oil on canvas, c. 1921.
The wind from the north flings fine ground glass at my windows this morning and moans in melancholy and madness among the boughs of the dark spruce beside my back door.
Early morning in late winter is like a worn and faded negative of its former self.
Szelsofa asked me to expand on the use of italics to indicate a character's internal thoughts.
The first guide I use for italics is based on the premise that their fundamental purpose is emphasis.
I think this guide applies to both first and third person narratives.
In third, a character's private thoughts are often introduced or followed by phrases such as "he thought, she wondered," etc. -- though proper flow of narrative doesn't require those tags, and I prefer to see them omitted where possible.
If we write:"Janet stepped back in surprise. What was he doing here?"
the reader automatically assumes the question is Janet's thought upon another character's unexpected appearance. No tag and no italics necessary.
However, if the writer wishes to emphasize that the second character's arrival is to Janet a particularly shocking or pivotal event, the lines might read: "Janet stepped back. What was he doing here?"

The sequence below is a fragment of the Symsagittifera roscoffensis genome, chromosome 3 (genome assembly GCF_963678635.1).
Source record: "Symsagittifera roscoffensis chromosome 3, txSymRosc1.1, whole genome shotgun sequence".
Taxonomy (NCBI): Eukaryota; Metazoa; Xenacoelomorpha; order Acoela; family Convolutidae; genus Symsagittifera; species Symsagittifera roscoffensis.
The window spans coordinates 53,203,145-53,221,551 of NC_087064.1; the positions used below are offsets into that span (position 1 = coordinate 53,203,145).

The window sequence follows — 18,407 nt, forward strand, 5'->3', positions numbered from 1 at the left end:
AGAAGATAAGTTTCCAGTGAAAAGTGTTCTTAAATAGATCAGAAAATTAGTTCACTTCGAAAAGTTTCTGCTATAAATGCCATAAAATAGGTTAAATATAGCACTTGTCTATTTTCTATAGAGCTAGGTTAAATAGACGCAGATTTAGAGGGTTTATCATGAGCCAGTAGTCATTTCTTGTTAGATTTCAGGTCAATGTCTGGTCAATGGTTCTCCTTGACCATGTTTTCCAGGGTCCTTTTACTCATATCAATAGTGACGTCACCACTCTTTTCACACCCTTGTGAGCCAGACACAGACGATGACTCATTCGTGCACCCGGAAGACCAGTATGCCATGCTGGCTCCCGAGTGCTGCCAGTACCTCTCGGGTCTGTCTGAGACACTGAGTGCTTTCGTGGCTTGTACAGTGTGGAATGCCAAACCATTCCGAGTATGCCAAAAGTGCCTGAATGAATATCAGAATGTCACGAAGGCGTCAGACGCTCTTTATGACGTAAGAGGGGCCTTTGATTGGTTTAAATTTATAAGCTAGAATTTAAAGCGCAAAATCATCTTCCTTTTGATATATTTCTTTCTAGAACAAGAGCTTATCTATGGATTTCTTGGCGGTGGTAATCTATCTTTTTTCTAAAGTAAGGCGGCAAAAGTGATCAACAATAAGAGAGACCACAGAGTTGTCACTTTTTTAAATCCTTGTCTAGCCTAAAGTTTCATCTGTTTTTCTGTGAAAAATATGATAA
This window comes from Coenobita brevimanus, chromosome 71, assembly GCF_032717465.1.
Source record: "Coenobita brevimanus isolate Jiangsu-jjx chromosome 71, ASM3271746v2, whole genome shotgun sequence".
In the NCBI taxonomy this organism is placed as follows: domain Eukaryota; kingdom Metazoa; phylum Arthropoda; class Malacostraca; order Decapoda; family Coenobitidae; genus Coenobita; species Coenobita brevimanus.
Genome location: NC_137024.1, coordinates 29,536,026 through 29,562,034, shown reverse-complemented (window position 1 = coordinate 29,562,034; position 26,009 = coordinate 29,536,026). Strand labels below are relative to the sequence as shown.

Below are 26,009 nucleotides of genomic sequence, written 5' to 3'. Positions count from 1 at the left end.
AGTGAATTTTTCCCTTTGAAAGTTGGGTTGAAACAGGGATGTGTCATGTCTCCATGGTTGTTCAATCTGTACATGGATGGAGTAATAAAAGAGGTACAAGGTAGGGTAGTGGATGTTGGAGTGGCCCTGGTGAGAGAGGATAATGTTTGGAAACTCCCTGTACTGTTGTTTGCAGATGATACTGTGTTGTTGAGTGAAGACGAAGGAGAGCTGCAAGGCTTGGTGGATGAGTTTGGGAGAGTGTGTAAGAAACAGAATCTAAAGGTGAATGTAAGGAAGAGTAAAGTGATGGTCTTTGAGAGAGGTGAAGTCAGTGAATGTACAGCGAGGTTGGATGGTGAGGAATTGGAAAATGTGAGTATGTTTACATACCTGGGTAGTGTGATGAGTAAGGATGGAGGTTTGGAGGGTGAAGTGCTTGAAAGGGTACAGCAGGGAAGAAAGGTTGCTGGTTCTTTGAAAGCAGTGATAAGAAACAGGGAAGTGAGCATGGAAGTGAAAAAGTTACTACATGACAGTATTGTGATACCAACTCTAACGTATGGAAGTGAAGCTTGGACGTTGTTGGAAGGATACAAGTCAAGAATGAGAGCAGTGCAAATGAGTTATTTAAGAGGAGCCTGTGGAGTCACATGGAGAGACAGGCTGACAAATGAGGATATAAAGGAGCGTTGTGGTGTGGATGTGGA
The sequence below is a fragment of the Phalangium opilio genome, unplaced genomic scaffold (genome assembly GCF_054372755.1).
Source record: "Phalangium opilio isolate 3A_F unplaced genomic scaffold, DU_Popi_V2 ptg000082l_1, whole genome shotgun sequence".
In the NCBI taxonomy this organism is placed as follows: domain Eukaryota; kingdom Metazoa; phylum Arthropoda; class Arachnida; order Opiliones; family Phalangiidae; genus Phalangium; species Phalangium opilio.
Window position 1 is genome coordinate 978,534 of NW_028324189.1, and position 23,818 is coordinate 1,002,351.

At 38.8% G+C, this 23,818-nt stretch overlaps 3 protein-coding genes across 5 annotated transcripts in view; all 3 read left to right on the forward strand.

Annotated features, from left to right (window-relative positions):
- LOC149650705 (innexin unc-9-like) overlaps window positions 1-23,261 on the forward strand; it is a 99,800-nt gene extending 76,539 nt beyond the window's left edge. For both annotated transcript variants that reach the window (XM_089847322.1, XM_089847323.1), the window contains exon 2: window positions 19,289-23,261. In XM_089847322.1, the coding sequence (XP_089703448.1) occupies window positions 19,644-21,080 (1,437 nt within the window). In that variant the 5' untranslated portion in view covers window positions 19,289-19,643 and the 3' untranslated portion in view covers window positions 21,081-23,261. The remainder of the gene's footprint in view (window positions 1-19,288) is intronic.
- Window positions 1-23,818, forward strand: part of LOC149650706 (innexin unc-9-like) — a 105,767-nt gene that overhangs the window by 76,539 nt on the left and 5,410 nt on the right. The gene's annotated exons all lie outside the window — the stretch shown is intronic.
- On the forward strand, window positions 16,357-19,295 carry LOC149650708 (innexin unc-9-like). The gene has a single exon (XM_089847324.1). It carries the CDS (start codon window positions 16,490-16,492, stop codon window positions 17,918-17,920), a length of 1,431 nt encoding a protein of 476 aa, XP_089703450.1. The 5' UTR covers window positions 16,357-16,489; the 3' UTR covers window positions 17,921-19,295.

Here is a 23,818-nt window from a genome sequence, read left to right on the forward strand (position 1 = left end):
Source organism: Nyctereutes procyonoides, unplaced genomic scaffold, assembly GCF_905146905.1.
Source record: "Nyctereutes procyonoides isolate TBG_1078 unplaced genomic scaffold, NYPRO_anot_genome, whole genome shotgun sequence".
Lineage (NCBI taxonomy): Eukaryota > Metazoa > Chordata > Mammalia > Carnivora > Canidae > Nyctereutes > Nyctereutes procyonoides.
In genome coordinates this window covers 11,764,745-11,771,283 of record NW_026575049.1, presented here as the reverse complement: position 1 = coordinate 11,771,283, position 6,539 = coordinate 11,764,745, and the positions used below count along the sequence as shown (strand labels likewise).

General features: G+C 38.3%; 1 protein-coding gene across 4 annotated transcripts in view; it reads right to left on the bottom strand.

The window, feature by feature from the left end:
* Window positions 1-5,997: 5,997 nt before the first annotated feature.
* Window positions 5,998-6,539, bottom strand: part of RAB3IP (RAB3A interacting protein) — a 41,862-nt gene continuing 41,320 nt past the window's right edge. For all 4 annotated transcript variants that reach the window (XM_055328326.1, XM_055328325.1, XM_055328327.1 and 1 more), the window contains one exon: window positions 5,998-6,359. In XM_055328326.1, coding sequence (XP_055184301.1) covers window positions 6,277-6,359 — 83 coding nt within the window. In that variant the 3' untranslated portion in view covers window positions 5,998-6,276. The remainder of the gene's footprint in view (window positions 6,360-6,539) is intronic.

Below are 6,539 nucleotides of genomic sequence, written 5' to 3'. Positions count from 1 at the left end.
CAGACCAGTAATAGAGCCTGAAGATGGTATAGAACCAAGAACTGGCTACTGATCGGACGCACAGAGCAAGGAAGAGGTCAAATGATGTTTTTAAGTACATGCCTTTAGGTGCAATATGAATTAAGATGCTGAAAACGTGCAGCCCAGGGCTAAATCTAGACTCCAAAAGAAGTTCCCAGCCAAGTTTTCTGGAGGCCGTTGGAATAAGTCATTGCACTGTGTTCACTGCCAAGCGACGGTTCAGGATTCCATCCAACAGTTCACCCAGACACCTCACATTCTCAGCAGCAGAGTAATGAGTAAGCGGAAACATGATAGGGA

(Yeah, yeah, I know. Nearly the same effect could be produced by simply italicizing he, as in "Janet stepped back. What was he doing here?" But that's a choice of style and voice and not the point.)
In either first or third, I like any telepathic (paranormal) communication set off by italics. In such cases, italics are used more to avoid confusion about who is thinking/saying what than to indicate emphasis.
In first person, all ruminations are assumed to belong to narrator, but italics still may provide a valuable role in emphasizing a particular thought.
As the case where Lillie meets a bean sidhe ( phoenetically, banshee) in the laundromat:
"She closed the lid of her washer and walked away, her red running shoes making small slapping sounds on the tile floor, like wet wool on river stones. The russet hair flowing down her back was as long as mine.
She paused and looked back over her shoulder. I could barely hear her over the rush of water filling the machines.
"No curse runs with power forever, Cousin, for the dead are grateful for rest. Even those from the small barrows.
I don't remember trundling home."